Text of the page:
The Importance of Ritual and Community During COVID-19

Andrew C. McMillan
Andrew C. McMillan
High School Principal; Ed.D. in Educational Administration

Educators often remark when dealing with a unique situation or challenge, “They didn’t teach us that in college,” or “You won’t learn that from a book.” If you stay in the education profession long enough, you might find yourself uttering the same phrase or reflecting back on a situation that was new or unprecedented. Since early March, schools nationally have been gripped by the pandemic known as COVID-19. Educators have experienced massive upheaval as traditional classroom instruction moved to online formats in an effort to help stop the spread of the virus. As millions of students across the world learn through multiple virtual formats, the importance of building community and keeping rituals and routines alive is more meaningful than ever.

Why Students Need Ritual and Community

Successful and engaging classrooms are those which have clear and established routines, rituals, and procedures. Students thrive on consistency, and master teachers utilize creative ways to build these routines and procedures, oftentimes without students even realizing the fun or unique model the teacher has created is subconsciously providing them with the necessary support structure to be successful. Routines and rituals help reduce anxiety and stress and establish norms for success.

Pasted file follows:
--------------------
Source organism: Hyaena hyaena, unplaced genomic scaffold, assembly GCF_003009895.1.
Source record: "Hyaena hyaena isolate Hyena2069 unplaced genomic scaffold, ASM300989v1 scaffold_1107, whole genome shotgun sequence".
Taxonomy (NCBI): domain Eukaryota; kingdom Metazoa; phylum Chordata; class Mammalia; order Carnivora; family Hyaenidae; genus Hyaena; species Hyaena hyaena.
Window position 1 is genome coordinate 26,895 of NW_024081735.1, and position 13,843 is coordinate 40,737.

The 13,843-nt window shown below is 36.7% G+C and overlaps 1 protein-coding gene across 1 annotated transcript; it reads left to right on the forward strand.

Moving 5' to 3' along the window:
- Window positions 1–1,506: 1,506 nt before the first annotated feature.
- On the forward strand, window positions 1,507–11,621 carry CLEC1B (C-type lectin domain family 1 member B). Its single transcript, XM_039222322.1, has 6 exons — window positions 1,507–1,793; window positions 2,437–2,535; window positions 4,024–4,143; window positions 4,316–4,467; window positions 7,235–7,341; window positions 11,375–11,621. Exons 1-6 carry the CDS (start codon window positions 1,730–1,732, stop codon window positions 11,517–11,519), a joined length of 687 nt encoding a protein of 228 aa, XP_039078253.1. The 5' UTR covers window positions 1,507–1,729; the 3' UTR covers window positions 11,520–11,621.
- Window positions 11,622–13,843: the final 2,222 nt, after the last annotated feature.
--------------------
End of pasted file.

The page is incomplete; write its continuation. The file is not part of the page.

Moreover, great classrooms have a sense of community, in which students have assigned roles, feel welcomed and comfortable, and take ownership in the success of the classroom. During COVID-19, traditional methods of building community and keeping rituals and routines alive have caused teachers to become more innovative, reflective, and creative than ever. Millions of teachers around the world have resorted to utilizing multiple strategies to try and keep a sense of community alive as students learn from home.

Strategies to Promote Ritual and Community

As school leaders cope with building closures, students have lost the great equalizer in education: the schoolhouse. 21st-century schools are so much more than institutions of learning. Schools provide necessary resources for students, parents, faculty, staff, and community members. Specifically, community schools in rural areas all across the nation have now been turned into meal providers, wireless internet providers, and staging areas for community healthcare services.

As teachers take all this into account, they constantly amaze me at their levels of ingenuity. Teachers are innovators, and at no time is this more apparent than now. Over the last nine weeks, I have witnessed awe-inspiring teaching displays of educators who simply love their students and are devastated by the fact their school year ended abruptly. To counteract this, there are several strategies to continue to promote the sense of community and rituals in the virtual setting.

Establish Office Hours, Schedule Lesson Times, and Encourage Student Routines